A basic two channel ‘scope, it was the last of the oscilloscopes developed by HP in the 50s and the price was $850 when last listed in 1970. It was advertised as a “Dual-Trace Automatic Base Line Oscilloscope For The DC – Several Hundred KC Range”. The time base features a very nice automatic trigger that both triggers reliably and maintains the base line without a signal present, quite free from temperament. It has the usual nice to use HP controls, 3/16″ thick front panel and excellent scale illumination. Very few capacitors needed to be replaced to get it working. As received, it was grimy and greasy inside so I wonder if it saw service in a production environment or was stored in the back of a burger joint! Another nice feature is a “B-A” display setting allowing difference signals to be viewed, I use this feature a lot on all my scopes, I only mention it here since the HP 150A with 152A Y plug in does not have this feature. I guess that in the intervening 5 years, HP learnt to include this feature.
It was the first HP design to incorporate transistors which were used to regulate the DC heater supply for the front end of each Y amplifier, I understand that this was done more to prevent the traces perambulating around with varying line voltage than to reduce hum. The design was by this time quite basic, yet very sound. I surmise that the cost was partly kept down through using just 3 tubes in each Y channel. The penalty is bandwidth, since to get adequate sensitivity, the load resistors for all stages are large in value and there are no cathode followers, the result is flat to 200k, dropping off fast thereafter. Another area where cost control shows is that the Y system does not have chop mode blanking, so the chop mode is only useful at quite low frequencies where the brightness can be turned down far enough that the chopping is not (too) visible. It was a very good scope for audio applications and like all HP equipment, I like it. My loyalty to Tektronix is being challenged and by this, HP’s bottom end offering!
There are a total of 25 tubes + CRT, this can be compared to the Tektronix 310 which is a single channel scope having 30 tubes + CRT and a significantly higher specification at a price of $1050 when last listed in 1071. The compromise is clear; $1050 for a 3″ single channel scope versus $850 for 5″ dual channel scope.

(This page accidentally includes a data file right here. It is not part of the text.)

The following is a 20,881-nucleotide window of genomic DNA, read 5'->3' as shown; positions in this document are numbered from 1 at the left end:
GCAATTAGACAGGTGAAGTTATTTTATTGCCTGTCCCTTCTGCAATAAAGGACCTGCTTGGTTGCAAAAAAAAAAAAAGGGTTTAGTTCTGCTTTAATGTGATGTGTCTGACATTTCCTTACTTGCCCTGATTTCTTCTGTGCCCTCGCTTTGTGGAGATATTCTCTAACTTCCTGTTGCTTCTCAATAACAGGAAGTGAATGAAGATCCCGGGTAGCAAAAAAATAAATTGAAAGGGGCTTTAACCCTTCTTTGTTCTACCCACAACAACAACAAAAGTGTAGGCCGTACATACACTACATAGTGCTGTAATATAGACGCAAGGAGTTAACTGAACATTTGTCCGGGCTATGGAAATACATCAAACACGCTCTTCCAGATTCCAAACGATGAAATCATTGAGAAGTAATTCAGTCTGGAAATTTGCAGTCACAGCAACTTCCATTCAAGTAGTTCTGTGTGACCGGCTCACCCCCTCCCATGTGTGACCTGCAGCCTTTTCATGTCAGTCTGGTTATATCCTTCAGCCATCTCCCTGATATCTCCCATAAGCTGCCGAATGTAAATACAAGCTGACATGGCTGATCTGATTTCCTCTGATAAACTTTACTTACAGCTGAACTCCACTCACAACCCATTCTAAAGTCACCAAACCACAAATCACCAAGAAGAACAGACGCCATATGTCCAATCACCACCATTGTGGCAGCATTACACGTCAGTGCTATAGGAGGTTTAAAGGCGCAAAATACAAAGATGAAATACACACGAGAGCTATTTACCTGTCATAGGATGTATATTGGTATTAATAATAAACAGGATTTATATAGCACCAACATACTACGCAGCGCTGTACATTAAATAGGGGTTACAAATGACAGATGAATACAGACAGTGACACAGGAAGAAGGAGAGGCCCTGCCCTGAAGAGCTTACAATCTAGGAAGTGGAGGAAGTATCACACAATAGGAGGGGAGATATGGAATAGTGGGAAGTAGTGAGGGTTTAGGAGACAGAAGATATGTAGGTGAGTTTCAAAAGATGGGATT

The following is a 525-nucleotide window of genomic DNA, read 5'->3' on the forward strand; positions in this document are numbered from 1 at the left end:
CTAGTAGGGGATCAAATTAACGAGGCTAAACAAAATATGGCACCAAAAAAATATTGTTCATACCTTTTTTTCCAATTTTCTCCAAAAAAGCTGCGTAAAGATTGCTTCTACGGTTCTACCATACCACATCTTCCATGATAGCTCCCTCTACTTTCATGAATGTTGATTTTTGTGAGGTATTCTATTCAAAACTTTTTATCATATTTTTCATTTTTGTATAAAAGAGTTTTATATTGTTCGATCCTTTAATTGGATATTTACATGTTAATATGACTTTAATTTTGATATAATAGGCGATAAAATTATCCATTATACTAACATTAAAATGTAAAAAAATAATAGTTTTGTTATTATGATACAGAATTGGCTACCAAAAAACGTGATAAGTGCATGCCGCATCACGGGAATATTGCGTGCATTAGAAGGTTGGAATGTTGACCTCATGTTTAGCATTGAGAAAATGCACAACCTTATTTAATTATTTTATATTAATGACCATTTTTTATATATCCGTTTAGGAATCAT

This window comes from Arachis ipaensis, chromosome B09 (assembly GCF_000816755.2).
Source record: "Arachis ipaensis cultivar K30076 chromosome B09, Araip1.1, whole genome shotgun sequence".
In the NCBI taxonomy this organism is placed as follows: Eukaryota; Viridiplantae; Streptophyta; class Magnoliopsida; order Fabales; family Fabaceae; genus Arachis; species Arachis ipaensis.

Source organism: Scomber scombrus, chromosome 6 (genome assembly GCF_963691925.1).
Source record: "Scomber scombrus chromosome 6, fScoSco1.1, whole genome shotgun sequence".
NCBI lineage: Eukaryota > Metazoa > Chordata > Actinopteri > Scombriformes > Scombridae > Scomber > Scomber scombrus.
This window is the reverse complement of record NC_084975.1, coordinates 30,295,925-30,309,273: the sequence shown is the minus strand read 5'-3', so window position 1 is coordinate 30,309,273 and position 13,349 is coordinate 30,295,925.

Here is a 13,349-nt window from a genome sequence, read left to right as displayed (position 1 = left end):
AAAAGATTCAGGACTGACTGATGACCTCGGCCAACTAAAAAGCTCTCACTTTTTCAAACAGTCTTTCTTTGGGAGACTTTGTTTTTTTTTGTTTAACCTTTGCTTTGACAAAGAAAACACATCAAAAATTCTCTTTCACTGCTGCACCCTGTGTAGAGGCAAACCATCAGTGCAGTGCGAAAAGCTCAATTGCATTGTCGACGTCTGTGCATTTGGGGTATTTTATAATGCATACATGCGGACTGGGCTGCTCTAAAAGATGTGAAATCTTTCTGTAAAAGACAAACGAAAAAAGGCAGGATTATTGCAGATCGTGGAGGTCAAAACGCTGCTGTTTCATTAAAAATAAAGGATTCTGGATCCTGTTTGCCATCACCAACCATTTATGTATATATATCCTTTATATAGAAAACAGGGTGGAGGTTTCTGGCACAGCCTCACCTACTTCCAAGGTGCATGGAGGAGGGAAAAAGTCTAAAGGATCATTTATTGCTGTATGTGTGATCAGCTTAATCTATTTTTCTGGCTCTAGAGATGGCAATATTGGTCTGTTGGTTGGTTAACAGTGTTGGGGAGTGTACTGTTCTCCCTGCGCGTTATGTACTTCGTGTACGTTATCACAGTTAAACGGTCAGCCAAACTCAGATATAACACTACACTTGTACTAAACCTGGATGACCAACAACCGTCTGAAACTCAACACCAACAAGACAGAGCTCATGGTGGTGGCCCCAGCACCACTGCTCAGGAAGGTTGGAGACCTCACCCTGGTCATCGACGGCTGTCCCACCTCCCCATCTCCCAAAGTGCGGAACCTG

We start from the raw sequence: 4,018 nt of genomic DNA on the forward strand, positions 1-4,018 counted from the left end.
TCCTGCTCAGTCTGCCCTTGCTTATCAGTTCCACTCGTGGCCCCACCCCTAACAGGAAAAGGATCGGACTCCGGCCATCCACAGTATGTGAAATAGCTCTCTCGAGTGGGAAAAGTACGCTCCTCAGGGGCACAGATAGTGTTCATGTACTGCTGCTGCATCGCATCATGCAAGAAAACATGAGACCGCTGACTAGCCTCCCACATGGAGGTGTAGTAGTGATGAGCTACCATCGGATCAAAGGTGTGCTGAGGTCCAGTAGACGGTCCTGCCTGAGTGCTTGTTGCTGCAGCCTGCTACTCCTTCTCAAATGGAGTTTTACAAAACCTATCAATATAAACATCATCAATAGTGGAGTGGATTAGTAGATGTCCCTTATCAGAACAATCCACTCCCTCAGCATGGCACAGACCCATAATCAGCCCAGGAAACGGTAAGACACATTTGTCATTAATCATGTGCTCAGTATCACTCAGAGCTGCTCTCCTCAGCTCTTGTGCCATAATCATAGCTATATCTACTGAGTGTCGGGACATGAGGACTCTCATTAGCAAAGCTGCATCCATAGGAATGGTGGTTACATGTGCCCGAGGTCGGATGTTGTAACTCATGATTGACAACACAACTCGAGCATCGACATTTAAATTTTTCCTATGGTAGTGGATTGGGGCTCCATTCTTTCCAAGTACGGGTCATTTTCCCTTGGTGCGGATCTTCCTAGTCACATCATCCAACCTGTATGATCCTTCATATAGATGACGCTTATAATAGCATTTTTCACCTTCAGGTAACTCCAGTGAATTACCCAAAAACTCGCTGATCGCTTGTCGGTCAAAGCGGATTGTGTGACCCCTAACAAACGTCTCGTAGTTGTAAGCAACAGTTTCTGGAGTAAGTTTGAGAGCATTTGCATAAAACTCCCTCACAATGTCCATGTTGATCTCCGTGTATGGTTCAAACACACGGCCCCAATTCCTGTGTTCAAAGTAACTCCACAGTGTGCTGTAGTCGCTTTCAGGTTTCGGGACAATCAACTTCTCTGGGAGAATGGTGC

Though I did not have to replace many capacitors to get it working, the start linearity is fairly poor, I would look at replacing the timing capacitors if I were to want to use this scope seriously.
While sorting it out, I experienced something quite odd: Initially, I had got it working while still filthy. I then washed it (simple green rinsed with distilled water and an overnight stay in hotel oven at 170°F). After that, the trace would shift while changing DC sensitivity on the B channel. This caused much head scratching, the input tube was not pulling grid current so what the heck? Finally, I allowed myself to take seriously the notion that something was going on with the input binding post so I disconnected it. Problem gone. I then removed the post and cleaned the base thoroughly, reassembled it and, problem gone. The front panel does have some corrosion and I surmise that the wash had caused aluminium salts to get onto the binding post mount, resulting in galvanic action between the binding post and the panel causing a DC offset.
The calibrator is a double neon relaxation oscillator, clipped both ways to produce a squarish-wave.
Here it is displaying two waveforms of unrelated frequency:
The Y deflection line has suffered from heat and cracking however, it works so I left it alone.